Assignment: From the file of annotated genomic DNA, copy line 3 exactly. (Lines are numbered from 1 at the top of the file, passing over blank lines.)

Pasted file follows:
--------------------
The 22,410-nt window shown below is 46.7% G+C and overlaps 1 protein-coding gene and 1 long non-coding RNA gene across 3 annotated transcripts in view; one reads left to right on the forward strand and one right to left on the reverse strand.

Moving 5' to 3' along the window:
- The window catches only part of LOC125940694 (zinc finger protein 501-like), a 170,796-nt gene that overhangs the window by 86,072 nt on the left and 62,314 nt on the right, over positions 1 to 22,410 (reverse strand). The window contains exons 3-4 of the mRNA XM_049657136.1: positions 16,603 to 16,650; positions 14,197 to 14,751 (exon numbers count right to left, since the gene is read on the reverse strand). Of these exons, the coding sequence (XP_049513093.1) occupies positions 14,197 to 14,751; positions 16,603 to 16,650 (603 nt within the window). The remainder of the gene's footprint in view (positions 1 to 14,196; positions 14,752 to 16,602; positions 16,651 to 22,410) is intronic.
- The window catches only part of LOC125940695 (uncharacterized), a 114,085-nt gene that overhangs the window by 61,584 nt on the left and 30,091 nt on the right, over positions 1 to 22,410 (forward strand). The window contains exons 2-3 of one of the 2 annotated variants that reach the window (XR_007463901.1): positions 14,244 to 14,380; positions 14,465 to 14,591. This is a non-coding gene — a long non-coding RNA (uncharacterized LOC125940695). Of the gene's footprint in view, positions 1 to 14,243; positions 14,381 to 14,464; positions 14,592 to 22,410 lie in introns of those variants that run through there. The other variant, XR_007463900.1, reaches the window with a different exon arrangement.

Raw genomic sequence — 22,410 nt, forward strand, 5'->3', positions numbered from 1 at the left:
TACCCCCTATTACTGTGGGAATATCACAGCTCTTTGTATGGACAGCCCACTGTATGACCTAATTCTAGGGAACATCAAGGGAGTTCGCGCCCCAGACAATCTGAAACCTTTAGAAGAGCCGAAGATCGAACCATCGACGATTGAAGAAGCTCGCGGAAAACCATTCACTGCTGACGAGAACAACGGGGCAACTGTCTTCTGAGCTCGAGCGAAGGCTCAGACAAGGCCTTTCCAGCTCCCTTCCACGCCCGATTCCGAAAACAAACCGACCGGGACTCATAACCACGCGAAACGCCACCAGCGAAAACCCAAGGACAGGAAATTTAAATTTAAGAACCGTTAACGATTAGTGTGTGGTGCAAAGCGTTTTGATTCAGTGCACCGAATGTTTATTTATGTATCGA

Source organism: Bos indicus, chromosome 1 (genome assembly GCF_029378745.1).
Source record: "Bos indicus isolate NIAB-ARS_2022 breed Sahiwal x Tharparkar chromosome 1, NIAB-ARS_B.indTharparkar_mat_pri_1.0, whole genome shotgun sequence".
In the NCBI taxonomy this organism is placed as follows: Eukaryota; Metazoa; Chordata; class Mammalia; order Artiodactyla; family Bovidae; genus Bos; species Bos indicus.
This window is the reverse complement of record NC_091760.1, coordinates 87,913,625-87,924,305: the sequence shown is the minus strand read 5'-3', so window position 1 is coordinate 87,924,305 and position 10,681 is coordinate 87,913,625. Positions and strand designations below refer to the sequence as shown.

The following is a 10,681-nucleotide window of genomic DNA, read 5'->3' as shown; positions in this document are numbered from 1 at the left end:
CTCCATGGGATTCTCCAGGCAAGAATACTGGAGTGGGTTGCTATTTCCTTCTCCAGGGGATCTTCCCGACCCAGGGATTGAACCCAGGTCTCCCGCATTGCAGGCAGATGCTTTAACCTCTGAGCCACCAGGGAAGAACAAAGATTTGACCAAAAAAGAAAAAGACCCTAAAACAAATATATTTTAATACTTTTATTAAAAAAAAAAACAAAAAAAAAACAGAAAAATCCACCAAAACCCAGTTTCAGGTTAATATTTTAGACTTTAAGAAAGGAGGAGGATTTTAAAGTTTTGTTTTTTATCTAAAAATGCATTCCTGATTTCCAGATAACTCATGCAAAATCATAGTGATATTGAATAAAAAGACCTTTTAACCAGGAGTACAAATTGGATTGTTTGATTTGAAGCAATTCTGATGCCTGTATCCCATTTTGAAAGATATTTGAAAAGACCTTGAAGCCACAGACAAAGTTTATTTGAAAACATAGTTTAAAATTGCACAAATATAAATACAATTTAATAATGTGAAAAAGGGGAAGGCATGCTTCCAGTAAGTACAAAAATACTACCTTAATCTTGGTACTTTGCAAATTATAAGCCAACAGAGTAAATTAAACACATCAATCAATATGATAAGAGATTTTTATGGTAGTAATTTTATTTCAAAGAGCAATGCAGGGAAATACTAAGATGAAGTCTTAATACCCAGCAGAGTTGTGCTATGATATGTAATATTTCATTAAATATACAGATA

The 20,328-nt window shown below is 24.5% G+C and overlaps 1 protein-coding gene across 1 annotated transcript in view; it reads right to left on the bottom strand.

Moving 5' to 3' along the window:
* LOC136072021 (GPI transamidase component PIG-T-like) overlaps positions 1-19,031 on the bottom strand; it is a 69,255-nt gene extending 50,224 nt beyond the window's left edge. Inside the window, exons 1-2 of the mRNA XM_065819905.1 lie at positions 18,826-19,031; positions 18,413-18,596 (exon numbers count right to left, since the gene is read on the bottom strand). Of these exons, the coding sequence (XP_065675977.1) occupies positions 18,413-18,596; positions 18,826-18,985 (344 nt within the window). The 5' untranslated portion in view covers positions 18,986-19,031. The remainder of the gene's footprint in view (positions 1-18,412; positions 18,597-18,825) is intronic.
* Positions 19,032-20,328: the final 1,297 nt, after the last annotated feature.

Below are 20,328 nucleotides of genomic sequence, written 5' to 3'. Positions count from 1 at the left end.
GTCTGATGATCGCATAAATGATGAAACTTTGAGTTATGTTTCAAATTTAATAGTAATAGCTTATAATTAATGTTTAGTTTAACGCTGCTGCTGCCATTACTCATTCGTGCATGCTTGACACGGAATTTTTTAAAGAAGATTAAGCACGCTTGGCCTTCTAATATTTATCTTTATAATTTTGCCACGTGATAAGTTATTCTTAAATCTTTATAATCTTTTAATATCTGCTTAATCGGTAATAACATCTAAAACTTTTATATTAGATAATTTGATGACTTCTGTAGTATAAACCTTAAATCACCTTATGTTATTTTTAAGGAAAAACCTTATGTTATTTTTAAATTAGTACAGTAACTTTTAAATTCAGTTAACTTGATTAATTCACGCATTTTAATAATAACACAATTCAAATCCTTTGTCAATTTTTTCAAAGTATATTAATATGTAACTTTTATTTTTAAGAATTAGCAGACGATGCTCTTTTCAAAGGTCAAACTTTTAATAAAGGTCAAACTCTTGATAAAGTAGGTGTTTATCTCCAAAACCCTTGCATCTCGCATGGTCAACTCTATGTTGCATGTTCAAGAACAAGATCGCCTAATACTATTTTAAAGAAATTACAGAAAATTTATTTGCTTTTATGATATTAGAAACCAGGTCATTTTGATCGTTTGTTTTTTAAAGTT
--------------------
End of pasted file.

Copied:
- The window catches only part of LOC125940694 (zinc finger protein 501-like), a 170,796-nt gene that overhangs the window by 86,072 nt on the left and 62,314 nt on the right, over positions 1 to 22,410 (reverse strand). The window contains exons 3-4 of the mRNA XM_049657136.1: positions 16,603 to 16,650; positions 14,197 to 14,751 (exon numbers count right to left, since the gene is read on the reverse strand). Of these exons, the coding sequence (XP_049513093.1) occupies positions 14,197 to 14,751; positions 16,603 to 16,650 (603 nt within the window). The remainder of the gene's footprint in view (positions 1 to 14,196; positions 14,752 to 16,602; positions 16,651 to 22,410) is intronic.